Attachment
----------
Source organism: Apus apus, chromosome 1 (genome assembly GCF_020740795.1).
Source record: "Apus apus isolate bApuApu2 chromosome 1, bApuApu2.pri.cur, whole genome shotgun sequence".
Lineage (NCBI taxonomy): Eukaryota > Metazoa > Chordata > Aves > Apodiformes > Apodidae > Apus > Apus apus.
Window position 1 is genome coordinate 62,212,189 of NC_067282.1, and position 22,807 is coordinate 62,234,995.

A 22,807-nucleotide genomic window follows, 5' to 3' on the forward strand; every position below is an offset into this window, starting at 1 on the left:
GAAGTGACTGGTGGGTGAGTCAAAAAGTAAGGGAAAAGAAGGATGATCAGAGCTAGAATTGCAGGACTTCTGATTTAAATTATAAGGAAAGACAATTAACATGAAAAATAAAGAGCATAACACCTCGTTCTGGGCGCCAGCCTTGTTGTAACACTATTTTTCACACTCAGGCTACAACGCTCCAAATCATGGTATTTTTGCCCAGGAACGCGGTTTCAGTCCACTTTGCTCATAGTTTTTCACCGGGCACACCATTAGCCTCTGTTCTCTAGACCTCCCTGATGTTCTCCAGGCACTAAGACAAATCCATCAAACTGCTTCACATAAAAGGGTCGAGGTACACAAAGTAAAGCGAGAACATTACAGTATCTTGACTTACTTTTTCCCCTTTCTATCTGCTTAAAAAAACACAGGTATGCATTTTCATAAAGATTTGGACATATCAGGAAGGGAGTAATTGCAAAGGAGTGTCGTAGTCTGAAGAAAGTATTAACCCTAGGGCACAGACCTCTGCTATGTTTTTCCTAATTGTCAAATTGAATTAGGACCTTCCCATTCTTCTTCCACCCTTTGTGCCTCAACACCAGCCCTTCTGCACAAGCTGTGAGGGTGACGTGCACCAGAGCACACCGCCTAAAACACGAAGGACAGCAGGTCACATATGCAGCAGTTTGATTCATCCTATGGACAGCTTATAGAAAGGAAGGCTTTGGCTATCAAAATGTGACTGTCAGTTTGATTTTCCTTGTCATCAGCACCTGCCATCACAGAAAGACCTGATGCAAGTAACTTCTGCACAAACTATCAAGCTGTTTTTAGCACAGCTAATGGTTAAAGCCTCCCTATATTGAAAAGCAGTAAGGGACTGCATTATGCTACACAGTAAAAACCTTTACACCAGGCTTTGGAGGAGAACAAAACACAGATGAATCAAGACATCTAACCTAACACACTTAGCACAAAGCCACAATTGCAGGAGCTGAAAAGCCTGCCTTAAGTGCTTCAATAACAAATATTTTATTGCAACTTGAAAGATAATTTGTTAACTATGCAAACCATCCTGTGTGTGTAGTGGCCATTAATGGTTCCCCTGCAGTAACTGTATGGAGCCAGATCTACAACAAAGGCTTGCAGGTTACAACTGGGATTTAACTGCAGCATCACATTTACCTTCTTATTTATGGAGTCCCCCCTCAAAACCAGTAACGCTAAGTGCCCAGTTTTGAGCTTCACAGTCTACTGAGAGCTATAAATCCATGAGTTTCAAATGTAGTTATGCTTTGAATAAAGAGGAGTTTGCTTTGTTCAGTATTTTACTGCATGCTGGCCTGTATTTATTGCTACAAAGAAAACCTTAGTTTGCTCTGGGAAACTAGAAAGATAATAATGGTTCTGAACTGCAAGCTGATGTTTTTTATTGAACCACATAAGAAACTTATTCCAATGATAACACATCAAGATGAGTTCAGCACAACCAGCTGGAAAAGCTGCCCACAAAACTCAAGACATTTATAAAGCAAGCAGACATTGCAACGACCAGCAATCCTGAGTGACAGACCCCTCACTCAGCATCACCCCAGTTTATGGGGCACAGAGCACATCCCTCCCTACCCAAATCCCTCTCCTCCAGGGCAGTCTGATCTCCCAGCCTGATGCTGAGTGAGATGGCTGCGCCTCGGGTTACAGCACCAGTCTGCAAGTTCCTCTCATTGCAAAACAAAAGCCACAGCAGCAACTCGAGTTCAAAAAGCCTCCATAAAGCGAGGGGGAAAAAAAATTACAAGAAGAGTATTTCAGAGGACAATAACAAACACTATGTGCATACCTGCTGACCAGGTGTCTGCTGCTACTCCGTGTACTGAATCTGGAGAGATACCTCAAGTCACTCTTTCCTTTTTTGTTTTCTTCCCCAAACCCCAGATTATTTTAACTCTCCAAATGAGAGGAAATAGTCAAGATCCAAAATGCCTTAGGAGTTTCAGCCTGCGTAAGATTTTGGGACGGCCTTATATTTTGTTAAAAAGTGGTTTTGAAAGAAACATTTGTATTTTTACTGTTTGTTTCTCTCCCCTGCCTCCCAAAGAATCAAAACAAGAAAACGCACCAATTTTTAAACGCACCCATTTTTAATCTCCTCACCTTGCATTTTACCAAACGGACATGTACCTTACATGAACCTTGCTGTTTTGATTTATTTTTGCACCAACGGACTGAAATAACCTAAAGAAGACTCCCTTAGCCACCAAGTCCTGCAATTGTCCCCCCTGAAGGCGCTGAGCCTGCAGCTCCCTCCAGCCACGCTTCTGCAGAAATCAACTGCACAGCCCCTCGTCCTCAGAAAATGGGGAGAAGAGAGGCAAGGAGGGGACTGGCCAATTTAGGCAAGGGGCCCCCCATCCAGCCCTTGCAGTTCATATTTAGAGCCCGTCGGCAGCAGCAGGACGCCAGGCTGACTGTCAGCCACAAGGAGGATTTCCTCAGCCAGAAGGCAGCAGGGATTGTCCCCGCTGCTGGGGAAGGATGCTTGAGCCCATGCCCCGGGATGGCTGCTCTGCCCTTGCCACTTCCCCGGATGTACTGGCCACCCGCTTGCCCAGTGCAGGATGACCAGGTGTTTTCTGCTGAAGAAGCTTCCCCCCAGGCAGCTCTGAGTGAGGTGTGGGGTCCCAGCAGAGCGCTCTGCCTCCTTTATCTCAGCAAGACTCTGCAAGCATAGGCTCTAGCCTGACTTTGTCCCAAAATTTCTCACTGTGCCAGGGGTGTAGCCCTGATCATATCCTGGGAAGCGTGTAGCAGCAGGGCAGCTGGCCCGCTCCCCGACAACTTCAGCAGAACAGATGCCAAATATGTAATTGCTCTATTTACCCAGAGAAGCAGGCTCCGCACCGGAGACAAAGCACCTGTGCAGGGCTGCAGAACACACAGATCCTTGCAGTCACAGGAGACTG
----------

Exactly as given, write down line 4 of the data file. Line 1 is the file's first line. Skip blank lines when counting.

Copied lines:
Window position 1 is genome coordinate 62,212,189 of NC_067282.1, and position 22,807 is coordinate 62,234,995.